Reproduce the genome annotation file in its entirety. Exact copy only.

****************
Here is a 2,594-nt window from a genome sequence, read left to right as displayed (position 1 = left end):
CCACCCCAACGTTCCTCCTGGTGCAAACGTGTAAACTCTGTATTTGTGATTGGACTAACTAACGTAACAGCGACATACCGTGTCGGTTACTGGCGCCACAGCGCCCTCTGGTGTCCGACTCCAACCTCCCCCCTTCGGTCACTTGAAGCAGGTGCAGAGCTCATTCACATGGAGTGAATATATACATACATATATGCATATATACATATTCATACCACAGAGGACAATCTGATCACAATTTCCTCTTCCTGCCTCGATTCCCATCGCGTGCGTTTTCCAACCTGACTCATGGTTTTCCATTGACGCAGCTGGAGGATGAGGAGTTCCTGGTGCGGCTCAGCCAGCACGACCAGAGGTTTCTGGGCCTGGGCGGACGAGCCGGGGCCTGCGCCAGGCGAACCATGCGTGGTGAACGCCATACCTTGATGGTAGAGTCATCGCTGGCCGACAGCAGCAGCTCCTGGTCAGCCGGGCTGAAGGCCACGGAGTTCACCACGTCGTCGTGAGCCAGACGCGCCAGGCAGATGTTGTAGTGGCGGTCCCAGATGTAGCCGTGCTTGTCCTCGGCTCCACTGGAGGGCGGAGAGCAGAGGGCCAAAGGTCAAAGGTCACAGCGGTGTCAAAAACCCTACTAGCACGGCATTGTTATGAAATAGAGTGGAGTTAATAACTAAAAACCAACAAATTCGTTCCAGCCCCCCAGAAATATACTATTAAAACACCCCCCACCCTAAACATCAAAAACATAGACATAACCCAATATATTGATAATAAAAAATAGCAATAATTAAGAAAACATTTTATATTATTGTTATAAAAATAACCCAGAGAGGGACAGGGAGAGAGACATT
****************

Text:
Here is a 2,594-nt window from a genome sequence, read left to right as displayed (position 1 = left end):
CCACCCCAACGTTCCTCCTGGTGCAAACGTGTAAACTCTGTATTTGTGATTGGACTAACTAACGTAACAGCGACATACCGTGTCGGTTACTGGCGCCACAGCGCCCTCTGGTGTCCGACTCCAACCTCCCCCCTTCGGTCACTTGAAGCAGGTGCAGAGCTCATTCACATGGAGTGAATATATACATACATATATGCATATATACATATTCATACCACAGAGGACAATCTGATCACAATTTCCTCTTCCTGCCTCGATTCCCATCGCGTGCGTTTTCCAACCTGACTCATGGTTTTCCATTGACGCAGCTGGAGGATGAGGAGTTCCTGGTGCGGCTCAGCCAGCACGACCAGAGGTTTCTGGGCCTGGGCGGACGAGCCGGGGCCTGCGCCAGGCGAACCATGCGTGGTGAACGCCATACCTTGATGGTAGAGTCATCGCTGGCCGACAGCAGCAGCTCCTGGTCAGCCGGGCTGAAGGCCACGGAGTTCACCACGTCGTCGTGAGCCAGACGCGCCAGGCAGATGTTGTAGTGGCGGTCCCAGATGTAGCCGTGCTTGTCCTCGGCTCCACTGGAGGGCGGAGAGCAGAGGGCCAAAGGTCAAAGGTCACAGCGGTGTCAAAAACCCTACTAGCACGGCATTGTTATGAAATAGAGTGGAGTTAATAACTAAAAACCAACAAATTCGTTCCAGCCCCCCAGAAATATACTATTAAAACACCCCCCACCCTAAACATCAAAAACATAGACATAACCCAATATATTGATAATAAAAAATAGCAATAATTAAGAAAACATTTTATATTATTGTTATAAAAATAACCCAGAGAGGGACAGGGAGAGAGACATT